The community Morality has been active on the VKontakte social network for a year and a half. At present, the group numbers around four thousand subscribers. The group’s founder and moderator, Mikhail Kuzmin, was born April 12, 1986. He is married, a graduate of the Northwest Branch of the Russian Academy of Justice, and a member of the Petersburg branch of the Great Russia party.

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VKontakte group close for inciting hatred
Ethnic strife flares up on the social network. Petersburg woman with Jewish surname fears for her life
Polina Khodanovich
March 4, 2015
Metro

Petersburger Leokadia Frenkel, who teaches Russian to migrant children, has been victimized by the social network group Morality and its administrator Mikhail Kuzmin.

Screen Shot 2015-03-03 at 1

Mikhail Kuzmin. Screenshot courtesy of Metro newspaper

“He reposted 161 photographs of me and wrote a text to accompany them entitled ‘The Kike-Liberal Opposition,” Frenkel told Metro. “That Jews were teaching migrants was the ultimate source of indignation for him.”

According to Frenkel, openly threatening comments appeared under photographs of her, and she seriously feared for her life.

“But when my friends complained to VKontakte management, they got evasive replies to the effect that if you don’t like this group, don’t look at it.”

Mikhail Kuzmin himself likes to do the Nazi salute and have his picture taken in Nazi uniform. He invariably refers to Jews as “kikes,” and conducts surveys on topics such as “Should migrants be sterilized?” The group consists of about 3,500 active participants. Unfortunately, we were unable to reach Mikhail Kuzmin for comment.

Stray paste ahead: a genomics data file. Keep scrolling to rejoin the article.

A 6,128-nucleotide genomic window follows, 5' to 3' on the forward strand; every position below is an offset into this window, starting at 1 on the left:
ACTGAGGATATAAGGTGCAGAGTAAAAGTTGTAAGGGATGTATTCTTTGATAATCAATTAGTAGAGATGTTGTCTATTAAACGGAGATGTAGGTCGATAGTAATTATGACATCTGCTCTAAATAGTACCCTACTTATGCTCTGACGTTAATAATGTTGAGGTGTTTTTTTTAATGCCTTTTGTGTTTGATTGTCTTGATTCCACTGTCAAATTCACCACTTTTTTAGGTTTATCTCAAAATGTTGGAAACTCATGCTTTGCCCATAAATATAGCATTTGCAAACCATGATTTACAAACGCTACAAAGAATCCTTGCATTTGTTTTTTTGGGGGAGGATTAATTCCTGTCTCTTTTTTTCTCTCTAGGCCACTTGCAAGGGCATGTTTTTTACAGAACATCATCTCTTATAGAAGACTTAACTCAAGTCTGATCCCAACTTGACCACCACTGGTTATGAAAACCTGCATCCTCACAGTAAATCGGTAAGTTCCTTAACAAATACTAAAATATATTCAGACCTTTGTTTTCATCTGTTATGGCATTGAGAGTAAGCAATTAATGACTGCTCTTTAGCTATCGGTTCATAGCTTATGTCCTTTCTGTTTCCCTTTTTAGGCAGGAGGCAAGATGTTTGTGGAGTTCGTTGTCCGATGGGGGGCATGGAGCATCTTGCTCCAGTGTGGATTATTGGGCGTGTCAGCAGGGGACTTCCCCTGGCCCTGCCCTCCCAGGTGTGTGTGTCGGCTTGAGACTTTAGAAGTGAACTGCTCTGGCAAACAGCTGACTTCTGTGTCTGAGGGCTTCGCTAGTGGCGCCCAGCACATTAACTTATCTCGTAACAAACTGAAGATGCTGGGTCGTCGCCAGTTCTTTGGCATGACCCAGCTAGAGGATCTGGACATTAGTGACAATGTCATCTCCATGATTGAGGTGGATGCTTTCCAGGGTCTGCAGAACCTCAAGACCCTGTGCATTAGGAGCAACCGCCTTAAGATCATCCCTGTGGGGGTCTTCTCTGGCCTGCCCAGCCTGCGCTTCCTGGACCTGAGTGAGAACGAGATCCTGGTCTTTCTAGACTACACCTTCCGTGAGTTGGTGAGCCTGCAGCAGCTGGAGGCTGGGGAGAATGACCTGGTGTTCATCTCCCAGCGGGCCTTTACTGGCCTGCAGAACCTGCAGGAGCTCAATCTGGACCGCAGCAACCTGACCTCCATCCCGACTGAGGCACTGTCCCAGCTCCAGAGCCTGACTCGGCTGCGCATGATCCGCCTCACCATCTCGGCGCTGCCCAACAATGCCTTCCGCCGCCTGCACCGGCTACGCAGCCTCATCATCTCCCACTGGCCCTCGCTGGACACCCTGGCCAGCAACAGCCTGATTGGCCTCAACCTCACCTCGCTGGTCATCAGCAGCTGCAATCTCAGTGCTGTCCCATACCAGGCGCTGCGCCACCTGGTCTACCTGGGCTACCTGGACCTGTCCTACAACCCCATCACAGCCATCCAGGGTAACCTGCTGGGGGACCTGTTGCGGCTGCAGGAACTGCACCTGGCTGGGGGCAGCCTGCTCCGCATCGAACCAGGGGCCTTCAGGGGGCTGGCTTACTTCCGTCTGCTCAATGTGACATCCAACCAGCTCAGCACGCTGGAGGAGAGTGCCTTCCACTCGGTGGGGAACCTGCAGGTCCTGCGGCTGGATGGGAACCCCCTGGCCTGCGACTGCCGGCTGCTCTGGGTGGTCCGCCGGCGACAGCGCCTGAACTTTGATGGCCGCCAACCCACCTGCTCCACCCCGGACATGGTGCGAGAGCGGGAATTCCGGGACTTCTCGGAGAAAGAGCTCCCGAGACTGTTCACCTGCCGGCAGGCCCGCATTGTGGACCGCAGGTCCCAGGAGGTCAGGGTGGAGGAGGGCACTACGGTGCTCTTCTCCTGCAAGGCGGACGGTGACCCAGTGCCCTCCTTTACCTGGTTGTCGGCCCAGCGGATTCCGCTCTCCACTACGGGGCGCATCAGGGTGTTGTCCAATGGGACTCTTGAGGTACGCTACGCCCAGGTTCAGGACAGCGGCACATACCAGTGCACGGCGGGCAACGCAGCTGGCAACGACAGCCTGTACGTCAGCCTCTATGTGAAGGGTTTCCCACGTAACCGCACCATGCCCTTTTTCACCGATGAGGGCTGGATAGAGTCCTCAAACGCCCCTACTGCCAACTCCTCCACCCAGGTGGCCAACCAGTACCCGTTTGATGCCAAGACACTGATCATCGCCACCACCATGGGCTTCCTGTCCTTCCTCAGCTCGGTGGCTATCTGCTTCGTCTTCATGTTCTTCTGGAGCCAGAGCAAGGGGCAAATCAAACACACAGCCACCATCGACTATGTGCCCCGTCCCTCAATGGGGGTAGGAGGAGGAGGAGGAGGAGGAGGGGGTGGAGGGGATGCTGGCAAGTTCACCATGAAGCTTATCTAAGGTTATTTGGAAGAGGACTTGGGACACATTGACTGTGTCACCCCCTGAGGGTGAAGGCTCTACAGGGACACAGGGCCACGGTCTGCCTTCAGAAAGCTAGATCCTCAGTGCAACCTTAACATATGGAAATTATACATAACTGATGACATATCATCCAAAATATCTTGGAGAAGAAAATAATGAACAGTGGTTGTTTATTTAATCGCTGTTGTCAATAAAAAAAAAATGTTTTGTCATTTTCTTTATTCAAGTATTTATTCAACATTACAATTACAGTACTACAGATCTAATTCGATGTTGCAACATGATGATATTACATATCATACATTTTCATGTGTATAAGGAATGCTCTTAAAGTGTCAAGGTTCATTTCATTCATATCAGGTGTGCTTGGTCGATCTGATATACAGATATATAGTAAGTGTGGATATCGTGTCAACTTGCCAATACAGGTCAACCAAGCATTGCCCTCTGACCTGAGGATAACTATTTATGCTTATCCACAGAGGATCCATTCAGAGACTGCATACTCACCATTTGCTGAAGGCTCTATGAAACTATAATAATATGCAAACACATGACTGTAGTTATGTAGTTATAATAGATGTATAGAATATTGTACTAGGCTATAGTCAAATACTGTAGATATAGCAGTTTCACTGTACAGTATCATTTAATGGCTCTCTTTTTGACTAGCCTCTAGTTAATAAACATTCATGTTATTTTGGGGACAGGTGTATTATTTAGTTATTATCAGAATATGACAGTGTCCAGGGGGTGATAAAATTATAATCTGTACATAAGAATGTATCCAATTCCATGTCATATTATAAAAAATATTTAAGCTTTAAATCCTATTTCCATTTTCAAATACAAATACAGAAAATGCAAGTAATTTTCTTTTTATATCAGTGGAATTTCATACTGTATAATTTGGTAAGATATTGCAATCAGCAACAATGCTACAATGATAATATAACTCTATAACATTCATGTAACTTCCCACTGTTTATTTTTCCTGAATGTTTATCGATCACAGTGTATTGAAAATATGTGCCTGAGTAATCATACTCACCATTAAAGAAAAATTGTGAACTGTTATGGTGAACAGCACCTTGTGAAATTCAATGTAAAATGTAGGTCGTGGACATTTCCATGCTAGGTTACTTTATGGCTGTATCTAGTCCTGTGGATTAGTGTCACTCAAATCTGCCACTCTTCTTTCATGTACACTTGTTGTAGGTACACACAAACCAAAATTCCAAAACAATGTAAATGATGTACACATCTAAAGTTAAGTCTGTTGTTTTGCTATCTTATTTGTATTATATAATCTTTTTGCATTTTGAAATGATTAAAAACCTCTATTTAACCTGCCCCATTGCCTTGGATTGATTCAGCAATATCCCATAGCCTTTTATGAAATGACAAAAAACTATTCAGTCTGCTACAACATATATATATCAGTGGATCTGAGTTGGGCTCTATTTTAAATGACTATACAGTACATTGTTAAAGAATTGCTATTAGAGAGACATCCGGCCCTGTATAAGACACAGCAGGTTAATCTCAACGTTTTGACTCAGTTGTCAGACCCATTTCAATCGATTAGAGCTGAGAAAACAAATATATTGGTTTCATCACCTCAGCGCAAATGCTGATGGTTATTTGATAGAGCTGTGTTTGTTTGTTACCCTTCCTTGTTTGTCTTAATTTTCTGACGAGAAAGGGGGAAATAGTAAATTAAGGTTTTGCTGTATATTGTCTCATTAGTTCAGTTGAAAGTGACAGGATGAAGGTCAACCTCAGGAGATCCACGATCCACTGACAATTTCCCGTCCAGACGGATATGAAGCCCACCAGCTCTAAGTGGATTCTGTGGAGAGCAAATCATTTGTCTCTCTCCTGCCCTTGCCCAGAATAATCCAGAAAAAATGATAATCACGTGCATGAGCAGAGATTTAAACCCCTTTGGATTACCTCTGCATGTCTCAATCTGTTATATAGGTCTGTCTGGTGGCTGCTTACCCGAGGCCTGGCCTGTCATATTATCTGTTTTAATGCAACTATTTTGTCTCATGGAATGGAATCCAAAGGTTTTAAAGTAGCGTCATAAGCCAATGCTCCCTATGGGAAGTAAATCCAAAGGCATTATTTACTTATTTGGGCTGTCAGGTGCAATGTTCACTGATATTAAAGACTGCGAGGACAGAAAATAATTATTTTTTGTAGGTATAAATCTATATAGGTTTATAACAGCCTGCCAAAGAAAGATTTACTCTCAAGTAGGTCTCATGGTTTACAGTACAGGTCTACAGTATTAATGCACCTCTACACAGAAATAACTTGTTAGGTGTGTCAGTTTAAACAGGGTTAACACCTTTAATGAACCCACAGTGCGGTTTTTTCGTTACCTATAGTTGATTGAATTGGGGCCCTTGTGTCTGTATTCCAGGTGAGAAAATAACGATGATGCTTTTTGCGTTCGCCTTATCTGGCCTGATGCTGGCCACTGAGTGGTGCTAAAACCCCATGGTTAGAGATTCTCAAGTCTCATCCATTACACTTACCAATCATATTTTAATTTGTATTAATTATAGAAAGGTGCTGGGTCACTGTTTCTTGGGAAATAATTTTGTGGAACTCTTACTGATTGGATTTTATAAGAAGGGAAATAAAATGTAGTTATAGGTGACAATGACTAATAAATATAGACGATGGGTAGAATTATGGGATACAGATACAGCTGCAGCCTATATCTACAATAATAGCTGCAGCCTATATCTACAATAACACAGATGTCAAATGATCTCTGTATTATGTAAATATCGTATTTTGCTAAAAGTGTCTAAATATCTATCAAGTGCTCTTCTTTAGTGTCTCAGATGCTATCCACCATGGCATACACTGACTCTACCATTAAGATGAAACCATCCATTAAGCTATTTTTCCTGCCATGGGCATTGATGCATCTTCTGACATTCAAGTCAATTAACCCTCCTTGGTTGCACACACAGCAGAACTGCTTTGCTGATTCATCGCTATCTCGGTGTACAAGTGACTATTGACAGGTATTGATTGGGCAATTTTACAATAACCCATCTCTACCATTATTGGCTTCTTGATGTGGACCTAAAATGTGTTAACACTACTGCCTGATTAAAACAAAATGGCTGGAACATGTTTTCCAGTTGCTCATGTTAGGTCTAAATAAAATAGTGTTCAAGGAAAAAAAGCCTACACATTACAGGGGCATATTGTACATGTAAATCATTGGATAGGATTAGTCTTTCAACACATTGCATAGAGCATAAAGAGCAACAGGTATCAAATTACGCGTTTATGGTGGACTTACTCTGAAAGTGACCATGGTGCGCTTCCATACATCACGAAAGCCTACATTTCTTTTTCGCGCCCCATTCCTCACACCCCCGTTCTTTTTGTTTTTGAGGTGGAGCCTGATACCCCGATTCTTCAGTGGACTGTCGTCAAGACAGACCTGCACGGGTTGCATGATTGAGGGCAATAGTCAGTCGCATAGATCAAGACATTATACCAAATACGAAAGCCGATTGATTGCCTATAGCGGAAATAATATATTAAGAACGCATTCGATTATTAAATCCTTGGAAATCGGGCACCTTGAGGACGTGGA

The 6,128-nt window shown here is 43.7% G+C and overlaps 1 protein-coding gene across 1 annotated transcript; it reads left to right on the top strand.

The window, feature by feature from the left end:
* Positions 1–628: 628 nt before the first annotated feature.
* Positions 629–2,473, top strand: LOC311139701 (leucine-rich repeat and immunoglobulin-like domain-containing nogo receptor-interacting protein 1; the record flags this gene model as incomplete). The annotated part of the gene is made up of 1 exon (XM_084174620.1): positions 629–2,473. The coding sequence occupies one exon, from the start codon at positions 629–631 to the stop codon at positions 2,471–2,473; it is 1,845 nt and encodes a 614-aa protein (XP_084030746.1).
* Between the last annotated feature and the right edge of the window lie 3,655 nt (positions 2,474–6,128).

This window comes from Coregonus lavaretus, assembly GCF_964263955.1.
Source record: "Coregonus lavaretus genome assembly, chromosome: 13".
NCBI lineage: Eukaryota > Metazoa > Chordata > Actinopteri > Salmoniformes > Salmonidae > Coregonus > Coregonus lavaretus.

Screen Shot 2015-03-03 at 2

“Morality” group  page on the VKontakte social network. The highlighted passage reads, “Reminder: only the total deportation of ALL the Central Asians and Сaucasians who have overrun the country in recent years can solve the problem. For us there is no such thing as ‘good’ and ‘bad’ immigrants. For us there are only occupiers.” Screenshot courtesy of Metro newspaper

Metro asked the Saint Petersburg office of the Investigative Committee’s Investigative Department to comment on the situation. Sergei Kapitonov, head of their press service, was terse.

“Anything is possible anywhere. I don’t understand what the matter is. I suggest you send an official inquiry addressed to our general and explain what you want to him.”

Roskomnadzor told Metro that they could do nothing themselves.

“The law on extremism in the Internet is administered by the Prosecutor General’s Office,” press secretary Vadim Ampelonsky said. “Only they can send us a request to block the group.”

Ultimately, Metro had no choice but to personally ask VKontakte’s press secretary Georgy Lobushkin to pay close attention to the controversial group Morality. And soon the newspaper received the following reply: “Good day. Our moderators are now checking this group for violations of website rules and Russian federal laws.”

On the evening of March 3, the group was temporarily blocked “for incitement to acts of violence.”

Vera Alperovich, expert on nationalism and xenophobia, SOVA Center for Information and Analysis:

“Any incitement to ethnic violence is covered by Article 282 of the Criminal Code. The activities of this group and its administrator should definitely be investigated. That the Investigative Committee is paying no attention to this group means they are waiting until someone is killed. In addition to a criminal complaint, one could start with a warning, which can facilitate getting the offending content deleted. Aside from the Criminal Code, there are also ethical norms. Such groups should cause a wave of public outrage.”

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The Fall of “Morality”
A neo-Nazi group on VKontakte that has bullied a Jewish woman was closed only after public pressure
Veronika Vorontsova
March 5, 2015
Novye Izvestia